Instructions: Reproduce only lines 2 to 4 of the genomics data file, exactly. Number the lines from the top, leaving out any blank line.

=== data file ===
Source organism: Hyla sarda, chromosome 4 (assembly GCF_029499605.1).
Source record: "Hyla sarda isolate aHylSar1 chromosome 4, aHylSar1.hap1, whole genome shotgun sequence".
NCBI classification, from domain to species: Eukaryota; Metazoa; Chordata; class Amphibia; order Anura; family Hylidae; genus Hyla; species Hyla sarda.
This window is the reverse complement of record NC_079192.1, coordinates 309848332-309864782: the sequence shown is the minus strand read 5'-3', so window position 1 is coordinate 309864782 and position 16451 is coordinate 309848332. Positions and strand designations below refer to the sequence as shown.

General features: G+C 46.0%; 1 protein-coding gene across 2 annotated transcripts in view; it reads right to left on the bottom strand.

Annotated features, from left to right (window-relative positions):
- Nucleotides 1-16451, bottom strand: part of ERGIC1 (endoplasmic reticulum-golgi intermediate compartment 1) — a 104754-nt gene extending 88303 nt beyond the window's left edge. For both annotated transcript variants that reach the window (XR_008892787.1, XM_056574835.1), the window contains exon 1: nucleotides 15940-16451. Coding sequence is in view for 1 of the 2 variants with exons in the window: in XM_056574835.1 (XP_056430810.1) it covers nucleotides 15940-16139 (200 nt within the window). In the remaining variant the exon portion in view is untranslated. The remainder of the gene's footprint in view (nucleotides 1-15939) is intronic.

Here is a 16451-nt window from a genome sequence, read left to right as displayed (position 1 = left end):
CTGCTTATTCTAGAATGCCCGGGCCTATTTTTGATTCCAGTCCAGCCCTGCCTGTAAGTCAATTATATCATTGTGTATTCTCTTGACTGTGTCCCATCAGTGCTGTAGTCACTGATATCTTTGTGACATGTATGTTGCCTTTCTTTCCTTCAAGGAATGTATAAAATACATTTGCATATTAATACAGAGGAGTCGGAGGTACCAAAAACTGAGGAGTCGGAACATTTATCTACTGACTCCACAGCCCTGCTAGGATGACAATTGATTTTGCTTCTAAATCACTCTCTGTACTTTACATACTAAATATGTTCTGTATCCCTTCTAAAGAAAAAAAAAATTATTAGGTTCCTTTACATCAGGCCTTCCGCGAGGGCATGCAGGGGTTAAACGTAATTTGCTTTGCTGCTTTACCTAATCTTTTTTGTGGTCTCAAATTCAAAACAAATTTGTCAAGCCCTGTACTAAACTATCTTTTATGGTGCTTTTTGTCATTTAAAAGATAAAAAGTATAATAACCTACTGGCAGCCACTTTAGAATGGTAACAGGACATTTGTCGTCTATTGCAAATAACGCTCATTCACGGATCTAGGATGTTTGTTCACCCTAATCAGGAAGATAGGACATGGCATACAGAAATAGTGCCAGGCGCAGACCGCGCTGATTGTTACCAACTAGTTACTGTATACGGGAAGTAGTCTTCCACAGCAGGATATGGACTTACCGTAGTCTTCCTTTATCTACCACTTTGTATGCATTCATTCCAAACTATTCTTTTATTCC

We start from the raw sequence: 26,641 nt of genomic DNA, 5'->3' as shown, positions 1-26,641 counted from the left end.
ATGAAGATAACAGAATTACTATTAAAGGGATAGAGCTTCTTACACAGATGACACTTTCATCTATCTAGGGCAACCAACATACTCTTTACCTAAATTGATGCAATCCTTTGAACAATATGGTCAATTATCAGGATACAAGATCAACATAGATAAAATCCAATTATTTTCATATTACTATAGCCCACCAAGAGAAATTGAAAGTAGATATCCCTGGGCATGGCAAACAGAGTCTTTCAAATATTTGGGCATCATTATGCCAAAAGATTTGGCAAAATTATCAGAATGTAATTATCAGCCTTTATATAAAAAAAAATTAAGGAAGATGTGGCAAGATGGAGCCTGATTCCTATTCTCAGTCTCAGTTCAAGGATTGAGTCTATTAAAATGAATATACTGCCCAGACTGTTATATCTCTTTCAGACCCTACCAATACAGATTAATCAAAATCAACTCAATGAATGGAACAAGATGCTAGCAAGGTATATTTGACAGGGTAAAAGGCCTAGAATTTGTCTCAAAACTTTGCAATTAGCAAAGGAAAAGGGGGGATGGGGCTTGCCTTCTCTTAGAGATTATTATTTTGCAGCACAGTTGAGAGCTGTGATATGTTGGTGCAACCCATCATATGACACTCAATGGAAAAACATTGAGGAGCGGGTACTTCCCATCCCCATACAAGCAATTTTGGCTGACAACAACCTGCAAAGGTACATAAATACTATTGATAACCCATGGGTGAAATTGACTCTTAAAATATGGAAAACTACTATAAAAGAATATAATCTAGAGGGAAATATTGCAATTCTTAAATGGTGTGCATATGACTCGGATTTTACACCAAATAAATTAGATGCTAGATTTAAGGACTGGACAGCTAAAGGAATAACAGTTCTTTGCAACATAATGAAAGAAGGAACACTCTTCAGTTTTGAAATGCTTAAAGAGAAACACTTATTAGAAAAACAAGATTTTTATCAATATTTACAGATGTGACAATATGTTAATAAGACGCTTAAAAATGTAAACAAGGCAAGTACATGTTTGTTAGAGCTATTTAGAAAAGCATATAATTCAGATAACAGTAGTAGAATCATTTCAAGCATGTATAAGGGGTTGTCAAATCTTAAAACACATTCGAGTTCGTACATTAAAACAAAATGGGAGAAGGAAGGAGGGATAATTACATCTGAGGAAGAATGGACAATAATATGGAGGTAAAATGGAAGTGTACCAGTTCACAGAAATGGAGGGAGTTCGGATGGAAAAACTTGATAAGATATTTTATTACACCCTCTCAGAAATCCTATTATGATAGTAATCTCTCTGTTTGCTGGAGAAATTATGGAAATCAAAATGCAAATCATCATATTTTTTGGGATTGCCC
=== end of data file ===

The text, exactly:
Source record: "Hyla sarda isolate aHylSar1 chromosome 4, aHylSar1.hap1, whole genome shotgun sequence".
NCBI classification, from domain to species: Eukaryota; Metazoa; Chordata; class Amphibia; order Anura; family Hylidae; genus Hyla; species Hyla sarda.
This window is the reverse complement of record NC_079192.1, coordinates 309848332-309864782: the sequence shown is the minus strand read 5'-3', so window position 1 is coordinate 309864782 and position 16451 is coordinate 309848332. Positions and strand designations below refer to the sequence as shown.